New note:  Interestingly it appears there may be a campaign of disinformation regarding “sex jihad” having begun with RT who IS DEFINITELY reporting pro-Assad propaganda.  Yet even this article states, “So what then can we make of the Interior Minister’s statements? Dismissing them is not an option, yet questioning them certainly is as ultimately we don’t have enough details about the story from the source itself, Ben Jeddou, whose information more than likely came from within the intelligence service in his ministry and not (hopefully) from online gossip sites.” and “What we do know is that, according to the Tunisian government, at least thirteen Tunisian girls are missing, several hundred Tunisian men have allegedly gone to join Syrian rebels, several thousand have been stopped from going to Syria and we know that sex (especially in terms of sexual violence and exploitation) is an inseparable part of any conflict and war.” For me I would hope the Interior Minister of a country would be a reliable source regarding his own citizens…but perhaps that is hoping for too much…

9-26-2013 more information (via Berto Jongman – thank you Berto!) We have new claimed information in the continuing saga of the so called “sex jihad” reports of Arab reports of actual women who have taken part.  Are these credible sources? Honestly I don’t know, but either way — a propaganda campaign started by RT or for real? –It’s fascinating to follow and if real, very sad for the women involved…. For more on claims of interviews of actual women involved…

Another interesting piece sent by Berto Jongman (thank you Berto!)

Psychological Health for All—Throwing off the Beauty Queen Routine

Beauty pageants have dominated the news this past week. The French Senate banned them for girls under 16, threatening a two-year prison sentence and stiff fines of thirty thousand Euros for organizers–or parents–who enter their children into illegally organized contests. The French bill referenced the spate of advertising already occurring in France with hypersexualized images of prepubescent girls showing up in advertising and the potential negative mental health effects to girls of sexualizing them at a young age by requiring them to wear heavy makeup and provocative attire.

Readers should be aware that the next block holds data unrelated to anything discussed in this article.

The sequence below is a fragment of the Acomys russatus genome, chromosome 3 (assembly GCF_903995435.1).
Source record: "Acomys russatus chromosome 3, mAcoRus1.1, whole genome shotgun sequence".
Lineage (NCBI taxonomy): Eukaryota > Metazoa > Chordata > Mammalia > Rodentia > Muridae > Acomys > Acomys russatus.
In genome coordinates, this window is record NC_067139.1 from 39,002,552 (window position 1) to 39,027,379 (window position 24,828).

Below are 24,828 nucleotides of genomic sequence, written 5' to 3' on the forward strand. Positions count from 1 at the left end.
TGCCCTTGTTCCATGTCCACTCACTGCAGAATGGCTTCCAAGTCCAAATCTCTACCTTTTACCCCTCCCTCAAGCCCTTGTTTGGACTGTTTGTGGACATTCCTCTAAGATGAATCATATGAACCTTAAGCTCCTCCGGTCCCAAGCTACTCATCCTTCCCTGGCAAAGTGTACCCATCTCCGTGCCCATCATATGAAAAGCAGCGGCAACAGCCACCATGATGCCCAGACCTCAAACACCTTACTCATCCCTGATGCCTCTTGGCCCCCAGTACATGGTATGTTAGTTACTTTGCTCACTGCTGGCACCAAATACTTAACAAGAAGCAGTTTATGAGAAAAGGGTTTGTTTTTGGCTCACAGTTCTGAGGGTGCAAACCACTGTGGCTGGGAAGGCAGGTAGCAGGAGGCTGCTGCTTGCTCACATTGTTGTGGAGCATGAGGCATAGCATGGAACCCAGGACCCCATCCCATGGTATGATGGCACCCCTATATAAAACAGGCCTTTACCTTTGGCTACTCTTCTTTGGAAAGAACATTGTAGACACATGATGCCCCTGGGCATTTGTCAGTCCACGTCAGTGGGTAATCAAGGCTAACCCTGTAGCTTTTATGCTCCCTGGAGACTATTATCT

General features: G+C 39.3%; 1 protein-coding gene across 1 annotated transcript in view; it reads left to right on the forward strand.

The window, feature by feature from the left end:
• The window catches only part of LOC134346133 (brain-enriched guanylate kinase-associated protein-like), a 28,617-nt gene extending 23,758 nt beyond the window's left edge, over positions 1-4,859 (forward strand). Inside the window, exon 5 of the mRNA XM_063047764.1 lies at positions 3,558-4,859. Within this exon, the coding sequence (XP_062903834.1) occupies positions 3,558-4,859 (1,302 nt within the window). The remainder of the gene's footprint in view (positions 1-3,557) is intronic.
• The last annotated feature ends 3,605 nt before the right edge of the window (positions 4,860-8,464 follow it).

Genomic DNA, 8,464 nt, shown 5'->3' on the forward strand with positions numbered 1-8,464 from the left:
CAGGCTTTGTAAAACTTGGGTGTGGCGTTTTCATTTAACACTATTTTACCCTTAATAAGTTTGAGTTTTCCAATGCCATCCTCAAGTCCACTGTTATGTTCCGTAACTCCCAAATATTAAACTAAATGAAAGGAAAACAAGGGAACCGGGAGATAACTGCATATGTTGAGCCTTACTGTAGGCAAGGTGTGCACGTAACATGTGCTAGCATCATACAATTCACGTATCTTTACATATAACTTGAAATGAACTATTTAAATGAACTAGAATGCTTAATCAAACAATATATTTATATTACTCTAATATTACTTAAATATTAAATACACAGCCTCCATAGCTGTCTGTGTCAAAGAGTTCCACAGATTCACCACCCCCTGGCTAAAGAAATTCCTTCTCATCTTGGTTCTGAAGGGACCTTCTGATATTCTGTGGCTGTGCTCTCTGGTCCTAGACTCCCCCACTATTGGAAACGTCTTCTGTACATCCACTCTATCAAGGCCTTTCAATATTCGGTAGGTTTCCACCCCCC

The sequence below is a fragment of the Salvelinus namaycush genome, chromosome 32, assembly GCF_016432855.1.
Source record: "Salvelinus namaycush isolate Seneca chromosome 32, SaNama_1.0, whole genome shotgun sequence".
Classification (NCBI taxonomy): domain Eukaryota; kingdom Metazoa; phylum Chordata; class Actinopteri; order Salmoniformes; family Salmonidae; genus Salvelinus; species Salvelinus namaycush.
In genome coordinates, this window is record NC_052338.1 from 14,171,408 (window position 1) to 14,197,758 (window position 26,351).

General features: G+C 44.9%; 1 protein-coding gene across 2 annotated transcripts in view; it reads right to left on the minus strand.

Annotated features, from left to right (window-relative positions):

Living Dolls

In the same week many in the U.S. were surprised to learn that we still hold the Miss America contest and that it was won by an American of Indian heritage. Derogatory comments on Twitter erupted about why an Arab and Muslim had won the American contest despite the fact the new Indian descent Miss America was neither Arab nor Muslim and we already had an Arab Miss America two years ago (Rima Fakih). It seems some forget the beauty of the American dream– in myth at least–is its ability to assimilate and offer opportunity to all. Even our beauty contests allow American contestants of any ethnicity or religion to potentially win–despite prejudices held by these few on Twitter.

Next, a Marina High School in Huntington, CA elected sixteen-year-old Cassidy Campbell, a male to female transgender who is still in the process of transition, to be its homecoming queen.

Cassidy Campbell

It turns out that Campbell is not the first transgender girl to win the homecoming queen title. Jessee Vasold, a male to female transgender became homecoming queen in 2009 at William and Mary in Williamsburg, VA and a nineteen-year-old named Devon, also a male to female transgender student still undergoing transition was voted her school’s Junior Homecoming Princess. In the last case Devon was elected to the queen’s role without letting on about her status and prior to having sex reassignment surgery.

So what does all this news amount to? Are women of any background now able to break the sexist stereotypes of beauty pageants these days? Or, are the stereotypes still breaking the women and girls they crown? Is crowning any girl—a still transitioning or fully transitioned transgender woman, an Arab, a Muslim, or none of these categories—to become a high school or college homecoming queen, or beauty pageant winner a good thing? Is it healthy for any group of females to be submitting themselves to the organized judgment of others—to determine who is most worthy according to external standards?

The French are perhaps the first to officially recognize that it is not healthy for young girls organized by adults–to try to fit stereotyped gender roles and compete in popularity contest in large or whole part based on sexualized ideals of beauty that have nothing to do with innocence or childhood–and that these pageants are detrimental to the psychological health of all young girls.

Transgender individuals now entering into homecoming contests may perhaps begin to cause some of us to ask ourselves what is both gender and beauty anyway–and how much of it is culturally defined versus intrinsically known? And why would we want any developing young person under the age of eighteen–male or female, transgender or not, to submit themselves to the scrutiny of others to decide if they measure up? For a country that got rid of royalty on its road to independence it seems Americans could also now grasp the wisdom of doing away with the hierarchal idea of beauty queens. Can’t we recognize and bring out the beauty in everyone and celebrate real beauty without any king or queen being crowned among us?

Mental Health Issues and the Security Clearance Process—Questions Raised after the U.S. Navy Yard Active Shooter

The recent Navy Yard shooting in which active shooter Aaron Alexis entered the Washington, D.C. Navy facility with a gun that he used to kill twelve and injure many more–before being shot and killed himself, raises some important national security issues regarding the clearance process and granting of access to military facilities.